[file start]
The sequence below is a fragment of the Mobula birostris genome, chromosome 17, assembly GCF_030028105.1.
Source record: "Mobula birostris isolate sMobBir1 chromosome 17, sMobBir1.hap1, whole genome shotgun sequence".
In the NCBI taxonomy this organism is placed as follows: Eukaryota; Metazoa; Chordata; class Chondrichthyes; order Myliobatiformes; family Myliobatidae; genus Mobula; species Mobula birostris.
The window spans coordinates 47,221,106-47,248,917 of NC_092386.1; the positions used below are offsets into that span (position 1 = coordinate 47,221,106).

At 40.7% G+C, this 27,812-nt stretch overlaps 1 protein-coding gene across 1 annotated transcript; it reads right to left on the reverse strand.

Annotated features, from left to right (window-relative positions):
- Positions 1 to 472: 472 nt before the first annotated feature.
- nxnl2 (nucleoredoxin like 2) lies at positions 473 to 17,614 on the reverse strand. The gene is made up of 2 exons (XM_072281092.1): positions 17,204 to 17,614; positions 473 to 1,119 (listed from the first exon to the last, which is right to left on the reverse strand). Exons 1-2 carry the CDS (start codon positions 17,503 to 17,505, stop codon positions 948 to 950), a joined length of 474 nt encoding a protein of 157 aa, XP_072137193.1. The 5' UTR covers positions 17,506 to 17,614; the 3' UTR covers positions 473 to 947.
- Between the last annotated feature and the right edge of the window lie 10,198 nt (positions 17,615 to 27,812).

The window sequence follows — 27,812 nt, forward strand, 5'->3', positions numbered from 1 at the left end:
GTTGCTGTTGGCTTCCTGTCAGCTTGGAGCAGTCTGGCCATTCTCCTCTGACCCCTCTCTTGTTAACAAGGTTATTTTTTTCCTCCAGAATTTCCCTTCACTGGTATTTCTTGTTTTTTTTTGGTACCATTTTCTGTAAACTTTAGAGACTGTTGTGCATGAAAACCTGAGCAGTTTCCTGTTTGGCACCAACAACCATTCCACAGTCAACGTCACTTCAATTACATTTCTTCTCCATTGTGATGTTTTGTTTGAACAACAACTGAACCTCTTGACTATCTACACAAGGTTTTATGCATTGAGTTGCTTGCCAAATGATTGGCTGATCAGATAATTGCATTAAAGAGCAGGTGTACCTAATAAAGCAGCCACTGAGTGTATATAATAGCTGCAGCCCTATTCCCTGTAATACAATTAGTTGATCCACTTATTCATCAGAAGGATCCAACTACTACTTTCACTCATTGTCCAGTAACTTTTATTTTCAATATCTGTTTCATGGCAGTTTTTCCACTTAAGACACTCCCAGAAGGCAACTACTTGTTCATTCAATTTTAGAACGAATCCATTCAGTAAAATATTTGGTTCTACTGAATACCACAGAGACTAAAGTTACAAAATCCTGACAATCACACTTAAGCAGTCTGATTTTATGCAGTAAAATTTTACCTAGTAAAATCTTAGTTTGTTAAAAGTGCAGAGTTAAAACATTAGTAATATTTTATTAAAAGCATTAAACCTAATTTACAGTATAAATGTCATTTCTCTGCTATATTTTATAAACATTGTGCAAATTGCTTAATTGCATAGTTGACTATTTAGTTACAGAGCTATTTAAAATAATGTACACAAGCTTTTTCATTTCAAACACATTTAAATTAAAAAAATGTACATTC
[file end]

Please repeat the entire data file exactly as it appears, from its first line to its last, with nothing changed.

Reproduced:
The sequence below is a fragment of the Mobula birostris genome, chromosome 17, assembly GCF_030028105.1.
Source record: "Mobula birostris isolate sMobBir1 chromosome 17, sMobBir1.hap1, whole genome shotgun sequence".
In the NCBI taxonomy this organism is placed as follows: Eukaryota; Metazoa; Chordata; class Chondrichthyes; order Myliobatiformes; family Myliobatidae; genus Mobula; species Mobula birostris.
The window spans coordinates 47,221,106-47,248,917 of NC_092386.1; the positions used below are offsets into that span (position 1 = coordinate 47,221,106).

At 40.7% G+C, this 27,812-nt stretch overlaps 1 protein-coding gene across 1 annotated transcript; it reads right to left on the reverse strand.

Annotated features, from left to right (window-relative positions):
- Positions 1 to 472: 472 nt before the first annotated feature.
- nxnl2 (nucleoredoxin like 2) lies at positions 473 to 17,614 on the reverse strand. The gene is made up of 2 exons (XM_072281092.1): positions 17,204 to 17,614; positions 473 to 1,119 (listed from the first exon to the last, which is right to left on the reverse strand). Exons 1-2 carry the CDS (start codon positions 17,503 to 17,505, stop codon positions 948 to 950), a joined length of 474 nt encoding a protein of 157 aa, XP_072137193.1. The 5' UTR covers positions 17,506 to 17,614; the 3' UTR covers positions 473 to 947.
- Between the last annotated feature and the right edge of the window lie 10,198 nt (positions 17,615 to 27,812).

The window sequence follows — 27,812 nt, forward strand, 5'->3', positions numbered from 1 at the left end:
GTTGCTGTTGGCTTCCTGTCAGCTTGGAGCAGTCTGGCCATTCTCCTCTGACCCCTCTCTTGTTAACAAGGTTATTTTTTTCCTCCAGAATTTCCCTTCACTGGTATTTCTTGTTTTTTTTTGGTACCATTTTCTGTAAACTTTAGAGACTGTTGTGCATGAAAACCTGAGCAGTTTCCTGTTTGGCACCAACAACCATTCCACAGTCAACGTCACTTCAATTACATTTCTTCTCCATTGTGATGTTTTGTTTGAACAACAACTGAACCTCTTGACTATCTACACAAGGTTTTATGCATTGAGTTGCTTGCCAAATGATTGGCTGATCAGATAATTGCATTAAAGAGCAGGTGTACCTAATAAAGCAGCCACTGAGTGTATATAATAGCTGCAGCCCTATTCCCTGTAATACAATTAGTTGATCCACTTATTCATCAGAAGGATCCAACTACTACTTTCACTCATTGTCCAGTAACTTTTATTTTCAATATCTGTTTCATGGCAGTTTTTCCACTTAAGACACTCCCAGAAGGCAACTACTTGTTCATTCAATTTTAGAACGAATCCATTCAGTAAAATATTTGGTTCTACTGAATACCACAGAGACTAAAGTTACAAAATCCTGACAATCACACTTAAGCAGTCTGATTTTATGCAGTAAAATTTTACCTAGTAAAATCTTAGTTTGTTAAAAGTGCAGAGTTAAAACATTAGTAATATTTTATTAAAAGCATTAAACCTAATTTACAGTATAAATGTCATTTCTCTGCTATATTTTATAAACATTGTGCAAATTGCTTAATTGCATAGTTGACTATTTAGTTACAGAGCTATTTAAAATAATGTACACAAGCTTTTTCATTTCAAACACATTTAAATTAAAAAAATGTACATTC